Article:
I have lost count of all the times I have felt lonely while living abroad (often referred to as expat loneliness). It comes and goes like a wave.
For a long time I didn’t know that loneliness is something that every single expat has experienced, is currently experiencing, and will experience (again).
Following from this, I’m willing to bet that most of us don’t know how to deal with loneliness either.
So here’s how I’ve learned to tackle expat loneliness – and I’m confident that you can easily adopt my approach to overcoming loneliness as well.
WHY DO EXPATS FEEL LONELY?
Expat loneliness is so common and yet hardly ever talked about, even though it’s a perfectly normal reaction to a very big change in one’s life.
No matter where I have lived, there have been periods where I have felt lonely.
Either because I’m new to the country/city and haven’t yet established a routine or found my people.
Because I’m having friendship problems (with friends near or far).
Or because my fellow expat friends have decided to move on to another country.
We derive a sense of belonging from the friendships we have in our lives. To have problems, or a general lack, with that area of our lives can easily lead to feeling lonely.
When we move to a foreign country, we also tend to add a lot of pressure on ourselves to have our new lives immediately figured out and Instagram-worthy.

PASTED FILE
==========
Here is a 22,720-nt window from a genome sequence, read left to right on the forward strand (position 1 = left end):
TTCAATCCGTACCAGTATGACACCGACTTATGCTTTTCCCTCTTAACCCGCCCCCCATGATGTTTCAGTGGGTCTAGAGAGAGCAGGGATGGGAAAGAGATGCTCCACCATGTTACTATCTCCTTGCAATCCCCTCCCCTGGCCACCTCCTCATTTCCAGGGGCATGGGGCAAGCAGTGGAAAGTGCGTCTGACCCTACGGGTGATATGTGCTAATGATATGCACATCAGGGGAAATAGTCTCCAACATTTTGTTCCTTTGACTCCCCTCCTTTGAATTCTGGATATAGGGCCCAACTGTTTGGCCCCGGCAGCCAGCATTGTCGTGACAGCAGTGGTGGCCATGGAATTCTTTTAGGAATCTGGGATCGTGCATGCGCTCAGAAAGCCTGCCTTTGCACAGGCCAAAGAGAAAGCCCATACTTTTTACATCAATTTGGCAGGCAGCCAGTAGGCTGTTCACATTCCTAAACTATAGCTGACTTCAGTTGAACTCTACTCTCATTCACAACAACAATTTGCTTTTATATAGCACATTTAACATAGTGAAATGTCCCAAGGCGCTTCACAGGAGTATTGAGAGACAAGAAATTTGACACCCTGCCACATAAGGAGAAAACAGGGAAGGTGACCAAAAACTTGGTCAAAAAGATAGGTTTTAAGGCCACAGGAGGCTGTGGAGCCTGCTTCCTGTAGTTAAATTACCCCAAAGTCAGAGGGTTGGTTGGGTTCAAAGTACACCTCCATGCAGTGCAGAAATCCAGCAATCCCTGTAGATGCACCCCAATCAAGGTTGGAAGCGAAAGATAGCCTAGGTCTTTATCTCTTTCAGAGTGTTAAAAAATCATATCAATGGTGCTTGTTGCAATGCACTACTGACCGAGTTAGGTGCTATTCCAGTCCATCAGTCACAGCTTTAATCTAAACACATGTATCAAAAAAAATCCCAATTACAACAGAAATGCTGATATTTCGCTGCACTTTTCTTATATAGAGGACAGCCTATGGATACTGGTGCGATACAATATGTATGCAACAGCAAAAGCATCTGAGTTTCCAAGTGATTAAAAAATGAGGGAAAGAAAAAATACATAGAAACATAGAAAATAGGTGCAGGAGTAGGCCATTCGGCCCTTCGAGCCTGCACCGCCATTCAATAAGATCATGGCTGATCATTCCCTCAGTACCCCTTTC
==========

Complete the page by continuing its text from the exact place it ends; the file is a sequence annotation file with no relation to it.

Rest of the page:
Sometimes that pressure comes unintentionally from those that haven’t lived in a foreign country and don’t know how long it realistically takes to settle in.
HOW YOU MIGHT BE MAKING YOUR SENSE OF LONELINESS WORSE
We all tend to hide it from others when we’re feeling lonely. Either we don’t know how to express it or we simply don’t trust that others will have our back when we show our vulnerability.
As a result, we don’t actually give ourselves the time and permission to admit – I feel lonely – even if it’s clearly staring us in the face.
Because to admit that we’re lonely could potentially open a can of worms and we simply don’t want to go there.
Besides, it might distract us from all the things we should be doing that would help us feel more settled, right?
Well, let me tell you this.
The more we deny what we feel, the more power it has over us. The more that feeling warps our thinking, brings us down as well as others around us.
If you want to get on with your expat life you must give that loneliness the attention that it demands.
Only then will it leave you alone so you can actually use your energy to find a solution to your loneliness, or a renewed sense of motivation to keep on going.
EXPAT LONELINESS IS INCREDIBLY NORMAL
One way to give loneliness the attention it demands is by accepting it as a completely normal feeling, rather than taking it as an indication that there’s something wrong with us.
I like to think of expat loneliness as a flu that most of us get in some shape or form every time it’s flu season.
It’s pretty much inevitable. You can wash your hands, stay away from other lonely people, and take prophylactics, but that son of a gun will catch you somehow sooner or later.